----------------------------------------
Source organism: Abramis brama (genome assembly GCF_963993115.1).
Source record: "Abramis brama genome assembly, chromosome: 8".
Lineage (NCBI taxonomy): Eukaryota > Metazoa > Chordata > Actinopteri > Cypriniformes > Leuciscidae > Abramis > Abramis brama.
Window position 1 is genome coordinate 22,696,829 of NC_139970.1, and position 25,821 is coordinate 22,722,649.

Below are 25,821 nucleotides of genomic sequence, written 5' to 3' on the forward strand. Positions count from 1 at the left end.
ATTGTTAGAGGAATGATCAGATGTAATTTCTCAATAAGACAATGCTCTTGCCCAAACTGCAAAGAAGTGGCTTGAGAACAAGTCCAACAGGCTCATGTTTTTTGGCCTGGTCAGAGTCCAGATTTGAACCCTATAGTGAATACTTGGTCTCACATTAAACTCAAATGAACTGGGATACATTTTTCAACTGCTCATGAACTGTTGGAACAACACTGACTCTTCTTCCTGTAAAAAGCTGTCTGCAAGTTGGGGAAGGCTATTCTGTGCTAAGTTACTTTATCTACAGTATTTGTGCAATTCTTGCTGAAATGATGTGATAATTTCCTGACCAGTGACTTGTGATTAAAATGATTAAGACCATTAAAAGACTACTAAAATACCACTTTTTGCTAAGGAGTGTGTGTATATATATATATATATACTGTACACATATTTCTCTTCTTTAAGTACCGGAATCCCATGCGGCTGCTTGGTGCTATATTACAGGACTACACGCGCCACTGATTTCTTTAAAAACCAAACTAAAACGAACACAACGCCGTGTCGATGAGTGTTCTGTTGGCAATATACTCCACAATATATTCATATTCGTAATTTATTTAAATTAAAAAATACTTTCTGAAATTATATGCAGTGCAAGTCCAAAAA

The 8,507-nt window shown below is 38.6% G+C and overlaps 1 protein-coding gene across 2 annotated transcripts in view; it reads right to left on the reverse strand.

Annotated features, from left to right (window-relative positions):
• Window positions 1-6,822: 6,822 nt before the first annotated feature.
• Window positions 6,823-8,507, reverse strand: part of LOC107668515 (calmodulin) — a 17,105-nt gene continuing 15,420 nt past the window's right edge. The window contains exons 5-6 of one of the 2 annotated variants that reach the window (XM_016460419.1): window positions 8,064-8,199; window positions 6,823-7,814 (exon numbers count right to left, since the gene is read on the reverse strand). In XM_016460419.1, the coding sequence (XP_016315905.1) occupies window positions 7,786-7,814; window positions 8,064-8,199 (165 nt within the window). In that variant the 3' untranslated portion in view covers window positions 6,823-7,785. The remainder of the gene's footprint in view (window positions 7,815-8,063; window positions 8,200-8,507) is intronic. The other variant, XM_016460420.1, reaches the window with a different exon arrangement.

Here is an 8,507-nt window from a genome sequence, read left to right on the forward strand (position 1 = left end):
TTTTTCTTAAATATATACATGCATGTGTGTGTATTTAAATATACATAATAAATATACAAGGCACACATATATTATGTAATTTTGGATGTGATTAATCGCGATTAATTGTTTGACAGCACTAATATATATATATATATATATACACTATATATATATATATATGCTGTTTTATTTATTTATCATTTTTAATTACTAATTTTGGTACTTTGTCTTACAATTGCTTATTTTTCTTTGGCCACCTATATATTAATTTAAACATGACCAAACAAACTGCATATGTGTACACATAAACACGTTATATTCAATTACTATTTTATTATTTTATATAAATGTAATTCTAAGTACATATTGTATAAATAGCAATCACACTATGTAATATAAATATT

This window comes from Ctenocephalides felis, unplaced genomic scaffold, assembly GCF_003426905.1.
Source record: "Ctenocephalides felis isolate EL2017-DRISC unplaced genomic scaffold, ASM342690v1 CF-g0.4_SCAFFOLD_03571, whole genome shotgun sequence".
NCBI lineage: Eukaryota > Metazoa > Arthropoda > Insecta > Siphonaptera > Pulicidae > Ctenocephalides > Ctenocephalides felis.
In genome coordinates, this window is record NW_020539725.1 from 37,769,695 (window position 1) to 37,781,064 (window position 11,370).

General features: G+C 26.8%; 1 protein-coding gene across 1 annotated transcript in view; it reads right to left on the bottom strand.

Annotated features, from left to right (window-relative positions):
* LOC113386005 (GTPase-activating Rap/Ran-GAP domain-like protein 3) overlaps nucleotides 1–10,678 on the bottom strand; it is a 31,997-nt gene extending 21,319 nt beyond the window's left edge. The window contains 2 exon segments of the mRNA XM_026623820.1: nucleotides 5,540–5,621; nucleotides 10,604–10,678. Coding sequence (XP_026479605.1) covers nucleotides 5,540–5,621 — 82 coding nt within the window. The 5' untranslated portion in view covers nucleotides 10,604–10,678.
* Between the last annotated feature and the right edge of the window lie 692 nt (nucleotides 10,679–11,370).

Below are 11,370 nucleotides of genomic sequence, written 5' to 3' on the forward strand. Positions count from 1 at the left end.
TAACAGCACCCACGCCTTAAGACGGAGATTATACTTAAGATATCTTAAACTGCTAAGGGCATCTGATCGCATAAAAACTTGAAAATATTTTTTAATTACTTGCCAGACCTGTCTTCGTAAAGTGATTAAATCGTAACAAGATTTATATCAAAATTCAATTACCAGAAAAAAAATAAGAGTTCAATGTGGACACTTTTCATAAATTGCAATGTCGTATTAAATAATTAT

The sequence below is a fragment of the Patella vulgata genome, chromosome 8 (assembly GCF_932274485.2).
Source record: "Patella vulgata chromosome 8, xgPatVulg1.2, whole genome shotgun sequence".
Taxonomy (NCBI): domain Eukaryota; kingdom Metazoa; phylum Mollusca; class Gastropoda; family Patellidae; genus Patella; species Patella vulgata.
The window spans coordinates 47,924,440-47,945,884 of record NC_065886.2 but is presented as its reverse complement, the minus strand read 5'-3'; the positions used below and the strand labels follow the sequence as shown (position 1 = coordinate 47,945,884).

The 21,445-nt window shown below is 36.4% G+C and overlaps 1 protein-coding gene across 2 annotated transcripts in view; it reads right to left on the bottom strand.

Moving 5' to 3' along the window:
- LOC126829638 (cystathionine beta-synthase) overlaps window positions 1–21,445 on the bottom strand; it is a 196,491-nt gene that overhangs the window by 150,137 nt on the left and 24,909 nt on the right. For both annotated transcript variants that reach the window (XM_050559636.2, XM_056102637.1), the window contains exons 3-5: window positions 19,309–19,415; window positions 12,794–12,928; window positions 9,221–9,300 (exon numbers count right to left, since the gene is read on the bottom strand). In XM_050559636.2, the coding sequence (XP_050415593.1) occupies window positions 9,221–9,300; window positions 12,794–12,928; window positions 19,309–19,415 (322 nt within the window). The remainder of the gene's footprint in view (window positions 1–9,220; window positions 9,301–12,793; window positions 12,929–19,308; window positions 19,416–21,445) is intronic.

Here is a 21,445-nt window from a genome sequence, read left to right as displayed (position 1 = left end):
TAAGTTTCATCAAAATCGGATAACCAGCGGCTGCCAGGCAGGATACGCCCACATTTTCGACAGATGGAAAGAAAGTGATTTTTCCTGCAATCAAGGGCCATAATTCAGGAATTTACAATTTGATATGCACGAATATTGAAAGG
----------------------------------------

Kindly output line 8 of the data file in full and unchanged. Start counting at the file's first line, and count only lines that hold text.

Annotated features, from left to right (window-relative positions):